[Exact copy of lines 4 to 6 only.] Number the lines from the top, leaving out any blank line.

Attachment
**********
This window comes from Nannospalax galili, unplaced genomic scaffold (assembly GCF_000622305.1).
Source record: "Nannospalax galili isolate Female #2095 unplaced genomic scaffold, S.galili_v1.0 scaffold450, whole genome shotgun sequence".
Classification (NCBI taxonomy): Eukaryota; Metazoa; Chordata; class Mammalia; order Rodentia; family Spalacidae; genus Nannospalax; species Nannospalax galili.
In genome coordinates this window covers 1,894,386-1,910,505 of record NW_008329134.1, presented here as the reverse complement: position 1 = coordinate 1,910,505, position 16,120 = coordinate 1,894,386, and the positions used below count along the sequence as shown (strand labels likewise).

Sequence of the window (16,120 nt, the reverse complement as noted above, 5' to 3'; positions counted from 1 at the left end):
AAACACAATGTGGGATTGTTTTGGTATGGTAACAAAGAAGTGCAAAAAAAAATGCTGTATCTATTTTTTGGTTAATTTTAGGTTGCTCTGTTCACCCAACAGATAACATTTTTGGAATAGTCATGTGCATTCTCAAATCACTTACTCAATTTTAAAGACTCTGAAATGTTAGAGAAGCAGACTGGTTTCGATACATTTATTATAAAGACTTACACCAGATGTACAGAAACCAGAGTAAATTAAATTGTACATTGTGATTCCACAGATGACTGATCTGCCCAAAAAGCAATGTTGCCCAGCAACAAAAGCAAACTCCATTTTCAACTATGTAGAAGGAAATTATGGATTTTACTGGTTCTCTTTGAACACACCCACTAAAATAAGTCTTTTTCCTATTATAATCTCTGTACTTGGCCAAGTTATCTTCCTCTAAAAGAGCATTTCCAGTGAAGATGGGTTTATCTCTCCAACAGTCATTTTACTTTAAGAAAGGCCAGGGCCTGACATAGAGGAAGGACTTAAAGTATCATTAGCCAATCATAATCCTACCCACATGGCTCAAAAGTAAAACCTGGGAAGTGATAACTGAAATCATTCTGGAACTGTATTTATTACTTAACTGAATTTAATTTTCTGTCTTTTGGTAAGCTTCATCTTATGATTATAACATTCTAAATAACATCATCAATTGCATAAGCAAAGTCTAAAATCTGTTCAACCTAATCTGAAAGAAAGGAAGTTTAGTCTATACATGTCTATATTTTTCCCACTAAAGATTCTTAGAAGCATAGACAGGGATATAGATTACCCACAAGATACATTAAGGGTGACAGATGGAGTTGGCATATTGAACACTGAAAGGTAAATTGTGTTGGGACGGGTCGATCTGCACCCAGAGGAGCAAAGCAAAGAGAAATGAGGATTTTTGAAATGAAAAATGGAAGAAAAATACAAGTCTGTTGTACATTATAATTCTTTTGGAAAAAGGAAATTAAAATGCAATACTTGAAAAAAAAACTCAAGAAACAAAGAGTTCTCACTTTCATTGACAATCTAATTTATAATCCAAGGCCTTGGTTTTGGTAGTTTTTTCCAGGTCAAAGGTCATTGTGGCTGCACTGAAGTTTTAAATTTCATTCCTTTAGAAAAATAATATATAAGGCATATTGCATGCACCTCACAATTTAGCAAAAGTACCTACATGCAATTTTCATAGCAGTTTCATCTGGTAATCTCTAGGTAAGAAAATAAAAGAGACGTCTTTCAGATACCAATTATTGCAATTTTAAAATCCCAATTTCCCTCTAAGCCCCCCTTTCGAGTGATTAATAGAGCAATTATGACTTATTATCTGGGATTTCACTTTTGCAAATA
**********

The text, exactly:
In genome coordinates this window covers 1,894,386-1,910,505 of record NW_008329134.1, presented here as the reverse complement: position 1 = coordinate 1,910,505, position 16,120 = coordinate 1,894,386, and the positions used below count along the sequence as shown (strand labels likewise).

Sequence of the window (16,120 nt, the reverse complement as noted above, 5' to 3'; positions counted from 1 at the left end):
AAACACAATGTGGGATTGTTTTGGTATGGTAACAAAGAAGTGCAAAAAAAAATGCTGTATCTATTTTTTGGTTAATTTTAGGTTGCTCTGTTCACCCAACAGATAACATTTTTGGAATAGTCATGTGCATTCTCAAATCACTTACTCAATTTTAAAGACTCTGAAATGTTAGAGAAGCAGACTGGTTTCGATACATTTATTATAAAGACTTACACCAGATGTACAGAAACCAGAGTAAATTAAATTGTACATTGTGATTCCACAGATGACTGATCTGCCCAAAAAGCAATGTTGCCCAGCAACAAAAGCAAACTCCATTTTCAACTATGTAGAAGGAAATTATGGATTTTACTGGTTCTCTTTGAACACACCCACTAAAATAAGTCTTTTTCCTATTATAATCTCTGTACTTGGCCAAGTTATCTTCCTCTAAAAGAGCATTTCCAGTGAAGATGGGTTTATCTCTCCAACAGTCATTTTACTTTAAGAAAGGCCAGGGCCTGACATAGAGGAAGGACTTAAAGTATCATTAGCCAATCATAATCCTACCCACATGGCTCAAAAGTAAAACCTGGGAAGTGATAACTGAAATCATTCTGGAACTGTATTTATTACTTAACTGAATTTAATTTTCTGTCTTTTGGTAAGCTTCATCTTATGATTATAACATTCTAAATAACATCATCAATTGCATAAGCAAAGTCTAAAATCTGTTCAACCTAATCTGAAAGAAAGGAAGTTTAGTCTATACATGTCTATATTTTTCCCACTAAAGATTCTTAGAAGCATAGACAGGGATATAGATTACCCACAAGATACATTAAGGGTGACAGATGGAGTTGGCATATTGAACACTGAAAGGTAAATTGTGTTGGGACGGGTCGATCTGCACCCAGAGGAGCAAAGCAAAGAGAAATGAGGATTTTTGAAATGAAAAATGGAAGAAAAATACAAGTCTGTTGTACATTATAATTCTTTTGGAAAAAGGAAATTAAAATGCAATACTTGAAAAAAAAACTCAAGAAACAAAGAGTTCTCACTTTCATTGACAATCTAATTTATAATCCAAGGCCTTGGTTTTGGTAGTTTTTTCCAGGTCAAAGGTCATTGTGGCTGCACTGAAGTTTTAAATTTCATTCCTTTAGAAAAATAATATATAAGGCATATTGCATGCACCTCACAATTTAGCAAAAGTACCTACATGCAATTTTCATAGCAGTTTCATCTGGTAATCTCTAGGTAAGAAAATAAAAGAGACGTCTTTCAGATACCAATTATTGCAATTTTAAAATCCCAATTTCCCTCTAAGCCCCCCTTTCGAGTGATTAATAGAGCAATTATGACTTATTATCTGGGATTTCACTTTTGCAAATA